Welcome back to Headphone.Guru’s coverage of AXPONA 2023 thanks to the generous sponsorship provided by our good friends at xsa-labs and Vera-Fi Audio LLC.
Introducing XSA-Labs and Vera-Fi Audio LLC
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PS Audio was proudly showing their new PS Audio aspen FR30 Loudspeaker ($29,999/pr) and PS Audio aspen FR20 Loudspeaker ($18,999/pr) perfectly matched with their PerfectWave series of products including a pair of their new PS Audio BHK Mono 600 Power Amplifiers ($32,498/pr), a PS Audio BHK Signature Preamplifier ($6,999), a PS Audio PerfectWave SACD Transport ($6,999), a PS Audio DirectStream DAC MK2 ($7,999), two PS Audio PowerPlant 20s ($9,999/ea), and a PS Audio PowerPlant 15 ($7,999).
Magnapan had a secret by-invitation-only proof-of-concept room in which Wendell Diller was delivering a variation on the presentation of his 16 6.5″ driver Dipolar Subwoofer I experienced last July at the Texas Audio Roundup (Here). This time, instead of pairing the subs with a pair of Magnapan LSRs, he used a pair of MartinLogan Ethos electrostatic loudspeakers with the woofers removed to show that dipole subwoofers better blend with any planar dipole speaker. The speed of the subwoofer does indeed keep up with the electrostatics as well as it did with the Maggies and produced one of the best sounds at the show.
Bricasti Design / Tidal Audio
Bricasti Design is extremely popular among the personal audio crowd for their dual-mono DACs so it was a treat to see that they indeed produce a full line of high-performance electronics. Matched up with a pair of Tidal Audio Piano G2 Loudspeakers (discontinued, $64,000/pr for Piano G3) was a pair of Bricasti Design M28 Monoblocks ($30,000/pr), a Bricasti Design Platinum Edition M21 DAC ($19,000), a Bricasti Design M20 Preamplifier ($12,500), a Bricasti Design M1 Series II DAC ($12,000), and a Bricasti Design M3 DAC ($5,500).
Astell&Kern were showing a host of new products, of special interest was the Astell&Kern A&ultima SP3000 DAP in Copper ($3,700), the new Astell&Kern A&norma SR35 DAP ($800), and my favorite the Astell&Kern ACRO CA1000T All-In-One Head-Fi Audio System ($2,300) which I believe is the first A&K product to offer tube amplification.
Bowers&Wilkins and McIntosh seemed an obvious pairing of two ancient giants of the audio industry. Their main system included a pair of Bowers&Wilkins 801 D4 Loudspeakers ($38,000/pr), a pair of McIntosh MC451 Dual Mono Power Amplifiers ($14,000/pr), a McIntosh C2700 2-Channel Vacuum Tube Preamplifier ($8,000), and a McIntosh MPC1500 Power Controller ($5,500). Also on display were Bowers&Wilkins’ Px8 Wireless Headphones ($699), Bowers&Wilkins’ Px7 S2 Wireless Headphones ($399), Bowers&Wilkins’ Pi7 S2 True Wireless Earbuds ($399), and Bowers&Wilkins’ Pi5 S2 True Wireless Earbuds ($299)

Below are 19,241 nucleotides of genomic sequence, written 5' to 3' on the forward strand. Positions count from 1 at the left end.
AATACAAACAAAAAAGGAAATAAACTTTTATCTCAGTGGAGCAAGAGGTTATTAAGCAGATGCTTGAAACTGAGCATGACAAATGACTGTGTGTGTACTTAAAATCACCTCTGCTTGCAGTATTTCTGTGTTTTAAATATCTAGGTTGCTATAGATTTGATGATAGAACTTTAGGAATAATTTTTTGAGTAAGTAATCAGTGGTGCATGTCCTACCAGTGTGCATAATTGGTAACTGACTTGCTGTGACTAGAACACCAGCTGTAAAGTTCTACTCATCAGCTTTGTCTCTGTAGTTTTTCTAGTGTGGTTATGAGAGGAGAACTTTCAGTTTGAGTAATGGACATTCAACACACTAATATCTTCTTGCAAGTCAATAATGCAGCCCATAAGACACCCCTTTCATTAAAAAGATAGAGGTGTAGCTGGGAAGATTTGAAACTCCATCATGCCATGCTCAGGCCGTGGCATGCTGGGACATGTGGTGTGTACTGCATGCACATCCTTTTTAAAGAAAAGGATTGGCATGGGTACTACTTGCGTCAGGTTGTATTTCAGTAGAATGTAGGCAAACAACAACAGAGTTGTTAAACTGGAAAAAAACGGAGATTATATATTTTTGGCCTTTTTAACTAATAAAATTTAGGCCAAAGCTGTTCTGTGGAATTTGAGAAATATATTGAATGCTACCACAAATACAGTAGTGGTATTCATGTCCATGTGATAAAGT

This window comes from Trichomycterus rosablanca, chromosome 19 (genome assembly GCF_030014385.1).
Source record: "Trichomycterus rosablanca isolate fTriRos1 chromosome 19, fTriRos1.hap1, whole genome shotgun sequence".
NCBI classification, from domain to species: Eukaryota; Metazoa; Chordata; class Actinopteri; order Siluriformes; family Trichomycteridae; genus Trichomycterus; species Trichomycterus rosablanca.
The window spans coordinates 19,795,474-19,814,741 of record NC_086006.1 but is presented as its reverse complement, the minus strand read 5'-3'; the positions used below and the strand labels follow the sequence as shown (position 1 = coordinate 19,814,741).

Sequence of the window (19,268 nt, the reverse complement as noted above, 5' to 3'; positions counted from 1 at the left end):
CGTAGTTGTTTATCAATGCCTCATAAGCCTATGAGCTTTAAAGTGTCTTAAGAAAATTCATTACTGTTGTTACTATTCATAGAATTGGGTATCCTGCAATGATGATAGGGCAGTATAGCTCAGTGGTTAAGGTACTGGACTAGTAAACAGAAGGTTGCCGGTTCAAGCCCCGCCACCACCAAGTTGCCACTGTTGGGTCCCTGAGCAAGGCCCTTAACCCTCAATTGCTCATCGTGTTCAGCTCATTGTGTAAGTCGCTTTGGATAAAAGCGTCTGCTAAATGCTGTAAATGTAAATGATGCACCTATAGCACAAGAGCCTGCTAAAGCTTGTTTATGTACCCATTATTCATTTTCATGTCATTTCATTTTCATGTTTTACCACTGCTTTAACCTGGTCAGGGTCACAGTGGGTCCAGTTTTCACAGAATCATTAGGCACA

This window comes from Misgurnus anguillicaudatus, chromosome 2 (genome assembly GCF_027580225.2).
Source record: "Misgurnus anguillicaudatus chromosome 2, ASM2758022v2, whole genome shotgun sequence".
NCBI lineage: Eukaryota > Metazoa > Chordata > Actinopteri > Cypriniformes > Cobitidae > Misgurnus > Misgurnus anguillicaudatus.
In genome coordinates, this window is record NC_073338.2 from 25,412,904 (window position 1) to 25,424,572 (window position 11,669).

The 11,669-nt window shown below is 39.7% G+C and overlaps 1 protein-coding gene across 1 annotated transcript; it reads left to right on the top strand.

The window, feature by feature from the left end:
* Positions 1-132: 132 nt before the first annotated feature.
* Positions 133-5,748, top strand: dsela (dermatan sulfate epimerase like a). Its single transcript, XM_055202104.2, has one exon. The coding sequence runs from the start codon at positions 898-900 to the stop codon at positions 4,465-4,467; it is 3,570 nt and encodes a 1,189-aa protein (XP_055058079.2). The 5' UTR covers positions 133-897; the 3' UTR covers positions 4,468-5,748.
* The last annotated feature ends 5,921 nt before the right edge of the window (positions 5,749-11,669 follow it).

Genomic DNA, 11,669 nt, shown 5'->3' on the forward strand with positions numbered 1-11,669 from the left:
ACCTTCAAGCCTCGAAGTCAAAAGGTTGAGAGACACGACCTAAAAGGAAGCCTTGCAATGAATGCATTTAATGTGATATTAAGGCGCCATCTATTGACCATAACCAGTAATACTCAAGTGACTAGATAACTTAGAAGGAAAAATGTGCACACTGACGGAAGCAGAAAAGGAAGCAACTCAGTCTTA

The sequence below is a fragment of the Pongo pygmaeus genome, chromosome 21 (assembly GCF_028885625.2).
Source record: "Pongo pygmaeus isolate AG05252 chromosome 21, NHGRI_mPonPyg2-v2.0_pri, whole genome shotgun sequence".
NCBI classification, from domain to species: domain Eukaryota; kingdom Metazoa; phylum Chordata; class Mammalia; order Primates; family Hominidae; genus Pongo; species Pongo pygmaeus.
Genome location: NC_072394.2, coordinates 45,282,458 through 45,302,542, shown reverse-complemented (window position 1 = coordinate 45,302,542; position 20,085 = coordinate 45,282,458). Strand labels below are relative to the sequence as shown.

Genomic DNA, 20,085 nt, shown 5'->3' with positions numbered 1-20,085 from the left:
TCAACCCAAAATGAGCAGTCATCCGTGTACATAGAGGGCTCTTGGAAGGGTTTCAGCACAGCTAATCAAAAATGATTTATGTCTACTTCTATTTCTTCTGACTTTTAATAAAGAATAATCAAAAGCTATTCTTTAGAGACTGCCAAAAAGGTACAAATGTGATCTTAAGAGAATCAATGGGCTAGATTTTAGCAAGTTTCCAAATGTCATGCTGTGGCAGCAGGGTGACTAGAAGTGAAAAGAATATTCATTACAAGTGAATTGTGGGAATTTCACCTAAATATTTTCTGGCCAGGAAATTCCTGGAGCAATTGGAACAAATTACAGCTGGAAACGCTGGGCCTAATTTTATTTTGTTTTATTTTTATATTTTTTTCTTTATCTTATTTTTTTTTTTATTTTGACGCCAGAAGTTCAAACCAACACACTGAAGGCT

American Sound paired up the Rethm MAARGA Passive Loudspeakers ($9,750/pr) with the exquisite Phasemation MA-2000 Monaural Power Amplifiers ($51,5000/pair) which says quite a lot about their faith in the sound of that speaker. On static display were the Rethm AARKA Active Loudspeakers ($6,000/pr) that impressed me so last year with their built-in tube amps.
American Sound / Avantgarde Acoustic / Phasemation / dCS / Transparent Cable
While the Avantgarde Duo GT Horn Loudspeakers ($85,000) made for a smaller presentation than last year’s Avantgarde Active Trio G3 Loudspeakers ($129,000 USD/pair) and dual-driver SpaceHorn ($88,000 USD), I think the sound benefited from the smaller speakers given the size of the room. The active speakers were connected to a Phasemation stack consisting of the Phasemation CM-2200 Control Meister ($51,500) and the six-piece Phasemation EA-2000 Tube Phono Amplifier ($54,000) which was sourced via an Esoteric Grandioso T1 turntable ($85,000) with a Phasemation PP 5000 Cartridge ($20,000). For digital there was a dCS Vivaldi Apex DAC ($46,500), Vivaldi Upsampler Plus ($25,500), and Vivaldi Master Clock ($19,500).
One speaker that certainly caught my eye was the Phillips Design OH-16 Omnidirectional 3-way Loudspeaker ($4,500/pr) which appeared to be based on the classic Tannoy Orbitus (of which I own a pair). True to form, they gave exceptional sound with fantastic imaging for these less-than-ideal sound rooms.
Another unique looking and sounding speaker was the Linkwitz LX521.4 with its Linkwitz PowerBox 6pro Ncore Five Channel Cascaded Active Crossover/Amplifier ($23,900).
Von Gaylord Audio
One of the few rooms to play classical music without prompting, Von Gaylord Audio is a complete top down manufacturer from DAC to Speaker including Cables. For demonstration were the Von Gaylord Audio Legend Reference Speakers ($11,900/pr) being driven by a pair of Von Gaylord Audio Nirvana Mono Amplifiers ($8,500/pr) out of a Von Gaylord Audio Harmony Pre-Amplifier ($5,000) with a Von Gaylord Audio Sweet DAC ($4,500).
Okay, one cannot but be impressed with the Treehaus Audiolab National Treasure Field Coil Loudspeakers ($19,000/pr), their size and appearance simply take your breath away. These were matched up with a Treehaus Audiolab Preamplifier ($16,000), a Treehaus Audiolab Amplifier ($17,500), and a Treehaus MC Step-Up Transformer ($3,000). The front end was a Microseiki BL91 Turntable with a custom “moon” plater, Fidelity Research FR645S Tonearm, and a Hana Umami Red cartridge mounted to a Yamamoto HS-4 headshell.
That concludes Part 5 of my coverage of AXPONA 2023, stay tuned for Part 6. I would like to once again thank our sponsors xsa-labs and Vera-Fi Audio LLC for making this possible.
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